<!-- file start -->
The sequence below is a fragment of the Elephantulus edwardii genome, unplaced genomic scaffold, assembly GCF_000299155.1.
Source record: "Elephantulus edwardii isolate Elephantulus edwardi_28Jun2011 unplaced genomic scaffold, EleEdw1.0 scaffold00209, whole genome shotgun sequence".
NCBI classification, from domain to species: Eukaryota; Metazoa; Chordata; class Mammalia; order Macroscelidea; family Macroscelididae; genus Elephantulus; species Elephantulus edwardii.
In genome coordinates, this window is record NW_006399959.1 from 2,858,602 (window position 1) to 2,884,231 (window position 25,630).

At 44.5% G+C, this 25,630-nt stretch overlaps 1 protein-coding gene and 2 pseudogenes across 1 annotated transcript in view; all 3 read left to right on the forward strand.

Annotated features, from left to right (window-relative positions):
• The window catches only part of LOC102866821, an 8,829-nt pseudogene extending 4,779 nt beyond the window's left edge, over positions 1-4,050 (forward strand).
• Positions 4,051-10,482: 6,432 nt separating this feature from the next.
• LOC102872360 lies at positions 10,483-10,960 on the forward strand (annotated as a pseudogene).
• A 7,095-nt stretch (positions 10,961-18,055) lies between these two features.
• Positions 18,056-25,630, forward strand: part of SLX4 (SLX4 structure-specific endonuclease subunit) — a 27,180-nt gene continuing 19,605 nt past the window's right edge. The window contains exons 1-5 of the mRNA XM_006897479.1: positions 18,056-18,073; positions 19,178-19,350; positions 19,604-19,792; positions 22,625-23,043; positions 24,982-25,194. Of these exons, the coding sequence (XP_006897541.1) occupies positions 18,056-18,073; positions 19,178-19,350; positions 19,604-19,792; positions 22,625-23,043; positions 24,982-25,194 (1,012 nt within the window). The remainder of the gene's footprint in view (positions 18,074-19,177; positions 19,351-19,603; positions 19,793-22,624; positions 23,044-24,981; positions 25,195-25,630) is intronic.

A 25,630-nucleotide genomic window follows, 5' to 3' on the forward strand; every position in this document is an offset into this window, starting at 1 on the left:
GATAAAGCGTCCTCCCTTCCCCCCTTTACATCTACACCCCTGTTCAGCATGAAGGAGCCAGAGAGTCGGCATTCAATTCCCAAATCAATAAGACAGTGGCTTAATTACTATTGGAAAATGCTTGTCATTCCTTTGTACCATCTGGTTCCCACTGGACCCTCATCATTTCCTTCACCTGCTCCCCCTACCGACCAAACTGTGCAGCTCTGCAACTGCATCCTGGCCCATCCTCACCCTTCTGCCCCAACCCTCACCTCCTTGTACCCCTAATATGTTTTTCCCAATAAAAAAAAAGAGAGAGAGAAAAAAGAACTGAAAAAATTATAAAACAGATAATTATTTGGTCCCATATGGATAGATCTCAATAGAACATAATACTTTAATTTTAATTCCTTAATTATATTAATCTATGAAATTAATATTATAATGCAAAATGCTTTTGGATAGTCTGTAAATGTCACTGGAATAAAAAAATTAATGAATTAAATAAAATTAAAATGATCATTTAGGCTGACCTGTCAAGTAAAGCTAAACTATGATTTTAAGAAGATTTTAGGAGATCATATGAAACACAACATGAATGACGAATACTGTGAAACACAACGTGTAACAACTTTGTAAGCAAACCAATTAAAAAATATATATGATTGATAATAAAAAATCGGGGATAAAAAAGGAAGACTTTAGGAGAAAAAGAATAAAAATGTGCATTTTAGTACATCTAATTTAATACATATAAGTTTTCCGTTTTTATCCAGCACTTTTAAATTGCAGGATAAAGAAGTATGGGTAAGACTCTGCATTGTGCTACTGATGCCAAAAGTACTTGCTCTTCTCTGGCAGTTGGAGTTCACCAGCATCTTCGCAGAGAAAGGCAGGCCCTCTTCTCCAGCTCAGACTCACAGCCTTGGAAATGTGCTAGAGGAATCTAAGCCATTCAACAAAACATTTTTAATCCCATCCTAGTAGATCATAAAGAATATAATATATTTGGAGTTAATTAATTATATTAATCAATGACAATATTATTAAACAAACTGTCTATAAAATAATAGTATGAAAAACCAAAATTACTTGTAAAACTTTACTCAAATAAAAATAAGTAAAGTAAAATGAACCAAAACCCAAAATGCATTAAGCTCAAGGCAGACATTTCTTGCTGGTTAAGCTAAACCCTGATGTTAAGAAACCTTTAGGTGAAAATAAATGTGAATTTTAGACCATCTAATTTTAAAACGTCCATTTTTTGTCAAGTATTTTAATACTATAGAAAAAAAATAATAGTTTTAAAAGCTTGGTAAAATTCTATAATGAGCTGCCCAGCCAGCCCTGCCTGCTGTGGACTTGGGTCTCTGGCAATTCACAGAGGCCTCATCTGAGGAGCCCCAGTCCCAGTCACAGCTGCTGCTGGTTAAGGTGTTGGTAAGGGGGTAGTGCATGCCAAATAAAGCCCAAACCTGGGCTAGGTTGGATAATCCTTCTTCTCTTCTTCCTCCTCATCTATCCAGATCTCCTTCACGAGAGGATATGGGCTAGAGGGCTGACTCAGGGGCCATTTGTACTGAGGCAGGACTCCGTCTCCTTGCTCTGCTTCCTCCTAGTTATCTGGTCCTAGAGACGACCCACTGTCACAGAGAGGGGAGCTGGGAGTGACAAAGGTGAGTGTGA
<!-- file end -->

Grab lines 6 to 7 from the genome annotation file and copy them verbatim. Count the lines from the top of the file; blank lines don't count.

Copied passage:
Annotated features, from left to right (window-relative positions):
• The window catches only part of LOC102866821, an 8,829-nt pseudogene extending 4,779 nt beyond the window's left edge, over positions 1-4,050 (forward strand).